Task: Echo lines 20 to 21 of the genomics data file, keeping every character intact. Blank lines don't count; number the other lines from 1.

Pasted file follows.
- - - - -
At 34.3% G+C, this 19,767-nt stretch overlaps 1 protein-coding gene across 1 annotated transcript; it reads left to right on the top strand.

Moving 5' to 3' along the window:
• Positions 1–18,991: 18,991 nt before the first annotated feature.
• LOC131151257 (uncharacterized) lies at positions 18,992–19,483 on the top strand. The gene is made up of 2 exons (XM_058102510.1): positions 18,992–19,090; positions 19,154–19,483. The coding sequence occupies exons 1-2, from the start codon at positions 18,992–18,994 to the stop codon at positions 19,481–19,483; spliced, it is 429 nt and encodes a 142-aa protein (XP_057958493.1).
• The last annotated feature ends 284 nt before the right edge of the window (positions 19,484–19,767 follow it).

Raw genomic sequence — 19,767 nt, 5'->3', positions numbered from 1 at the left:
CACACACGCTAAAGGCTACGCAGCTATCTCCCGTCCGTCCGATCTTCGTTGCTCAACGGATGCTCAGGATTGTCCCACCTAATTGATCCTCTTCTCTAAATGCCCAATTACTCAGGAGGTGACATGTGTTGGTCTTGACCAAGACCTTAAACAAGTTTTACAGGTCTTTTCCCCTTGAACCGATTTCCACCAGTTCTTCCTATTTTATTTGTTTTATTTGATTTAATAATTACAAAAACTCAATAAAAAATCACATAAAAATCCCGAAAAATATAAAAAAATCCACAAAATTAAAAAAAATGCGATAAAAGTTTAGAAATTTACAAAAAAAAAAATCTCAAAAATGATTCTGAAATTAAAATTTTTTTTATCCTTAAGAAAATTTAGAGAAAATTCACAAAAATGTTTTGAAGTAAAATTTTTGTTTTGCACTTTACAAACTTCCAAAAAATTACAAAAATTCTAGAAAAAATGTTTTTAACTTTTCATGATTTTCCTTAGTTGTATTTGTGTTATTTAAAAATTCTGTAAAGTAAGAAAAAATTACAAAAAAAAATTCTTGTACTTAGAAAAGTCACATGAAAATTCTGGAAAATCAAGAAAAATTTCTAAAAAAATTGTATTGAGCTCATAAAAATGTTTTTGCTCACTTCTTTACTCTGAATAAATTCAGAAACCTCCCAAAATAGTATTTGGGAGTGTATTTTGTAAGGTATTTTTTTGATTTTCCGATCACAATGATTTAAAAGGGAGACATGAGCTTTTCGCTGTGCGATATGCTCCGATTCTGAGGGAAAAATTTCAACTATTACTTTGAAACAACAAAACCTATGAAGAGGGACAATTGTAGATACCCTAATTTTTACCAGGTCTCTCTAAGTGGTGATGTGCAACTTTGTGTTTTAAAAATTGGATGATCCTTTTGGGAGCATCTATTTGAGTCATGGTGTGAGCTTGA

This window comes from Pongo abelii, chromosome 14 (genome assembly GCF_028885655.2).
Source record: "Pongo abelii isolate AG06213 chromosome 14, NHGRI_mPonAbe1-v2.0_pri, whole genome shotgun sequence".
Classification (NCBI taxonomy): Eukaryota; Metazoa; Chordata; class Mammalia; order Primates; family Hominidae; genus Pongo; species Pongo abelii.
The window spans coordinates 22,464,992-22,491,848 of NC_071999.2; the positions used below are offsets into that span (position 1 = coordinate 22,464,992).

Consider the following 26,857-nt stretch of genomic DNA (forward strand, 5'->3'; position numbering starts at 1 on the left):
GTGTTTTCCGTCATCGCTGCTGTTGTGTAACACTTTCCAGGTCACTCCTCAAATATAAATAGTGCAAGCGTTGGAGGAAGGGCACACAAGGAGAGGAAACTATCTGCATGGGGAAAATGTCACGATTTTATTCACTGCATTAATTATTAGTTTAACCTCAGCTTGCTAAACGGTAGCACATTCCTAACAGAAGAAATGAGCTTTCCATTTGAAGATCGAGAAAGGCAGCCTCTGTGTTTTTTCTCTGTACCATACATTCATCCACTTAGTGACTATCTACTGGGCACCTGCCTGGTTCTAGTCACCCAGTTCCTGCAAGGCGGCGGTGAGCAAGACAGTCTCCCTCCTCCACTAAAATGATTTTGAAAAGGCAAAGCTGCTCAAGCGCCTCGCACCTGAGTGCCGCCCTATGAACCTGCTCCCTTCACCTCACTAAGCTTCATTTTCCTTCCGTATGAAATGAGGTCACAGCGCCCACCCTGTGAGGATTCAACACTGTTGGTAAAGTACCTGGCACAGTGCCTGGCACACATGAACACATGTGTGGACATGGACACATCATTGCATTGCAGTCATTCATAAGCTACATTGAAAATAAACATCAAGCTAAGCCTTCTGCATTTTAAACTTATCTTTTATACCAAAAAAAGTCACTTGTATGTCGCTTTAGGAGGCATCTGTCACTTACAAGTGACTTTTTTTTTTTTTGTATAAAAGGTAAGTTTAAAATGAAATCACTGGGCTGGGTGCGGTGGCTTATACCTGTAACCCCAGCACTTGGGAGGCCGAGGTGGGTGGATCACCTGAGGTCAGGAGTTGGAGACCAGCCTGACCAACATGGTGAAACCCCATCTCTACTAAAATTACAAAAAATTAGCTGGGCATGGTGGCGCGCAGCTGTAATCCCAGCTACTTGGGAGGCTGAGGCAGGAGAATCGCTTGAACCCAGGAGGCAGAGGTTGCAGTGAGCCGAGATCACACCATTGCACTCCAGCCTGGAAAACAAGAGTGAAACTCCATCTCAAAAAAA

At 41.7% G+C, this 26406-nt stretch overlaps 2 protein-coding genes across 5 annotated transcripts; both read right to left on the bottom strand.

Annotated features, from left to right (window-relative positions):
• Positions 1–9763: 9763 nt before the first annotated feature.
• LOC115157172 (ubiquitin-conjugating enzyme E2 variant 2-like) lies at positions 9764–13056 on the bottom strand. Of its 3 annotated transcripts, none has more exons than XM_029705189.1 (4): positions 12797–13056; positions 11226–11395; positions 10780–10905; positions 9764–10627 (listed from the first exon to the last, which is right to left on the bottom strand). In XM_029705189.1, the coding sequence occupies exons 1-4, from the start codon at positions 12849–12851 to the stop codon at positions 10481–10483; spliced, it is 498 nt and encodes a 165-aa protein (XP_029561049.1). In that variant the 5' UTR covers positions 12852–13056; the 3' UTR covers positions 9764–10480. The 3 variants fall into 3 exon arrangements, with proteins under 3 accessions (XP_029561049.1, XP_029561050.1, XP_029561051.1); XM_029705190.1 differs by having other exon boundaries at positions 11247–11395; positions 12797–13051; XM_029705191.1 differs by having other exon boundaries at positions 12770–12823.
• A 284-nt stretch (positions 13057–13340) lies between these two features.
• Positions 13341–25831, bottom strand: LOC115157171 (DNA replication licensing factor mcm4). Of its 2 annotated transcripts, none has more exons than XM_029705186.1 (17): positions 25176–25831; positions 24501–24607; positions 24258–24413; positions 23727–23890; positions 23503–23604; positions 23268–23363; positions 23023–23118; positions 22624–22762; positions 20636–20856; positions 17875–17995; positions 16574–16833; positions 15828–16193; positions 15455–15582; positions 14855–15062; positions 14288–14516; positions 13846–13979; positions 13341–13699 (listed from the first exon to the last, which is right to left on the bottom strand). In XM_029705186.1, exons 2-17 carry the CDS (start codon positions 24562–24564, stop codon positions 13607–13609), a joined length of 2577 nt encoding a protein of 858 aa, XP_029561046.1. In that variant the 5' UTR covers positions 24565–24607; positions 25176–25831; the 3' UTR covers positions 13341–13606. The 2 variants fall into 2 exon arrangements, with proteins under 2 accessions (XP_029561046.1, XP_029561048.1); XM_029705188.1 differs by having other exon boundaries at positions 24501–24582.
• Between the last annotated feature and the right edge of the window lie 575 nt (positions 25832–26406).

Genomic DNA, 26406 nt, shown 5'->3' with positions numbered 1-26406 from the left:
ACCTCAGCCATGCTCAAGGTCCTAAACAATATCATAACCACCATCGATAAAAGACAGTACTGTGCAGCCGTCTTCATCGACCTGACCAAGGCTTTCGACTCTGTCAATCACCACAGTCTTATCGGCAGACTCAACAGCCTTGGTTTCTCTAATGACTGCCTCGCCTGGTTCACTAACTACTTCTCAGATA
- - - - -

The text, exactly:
• Between the last annotated feature and the right edge of the window lie 575 nt (positions 25832–26406).

Genomic DNA, 26406 nt, shown 5'->3' with positions numbered 1-26406 from the left: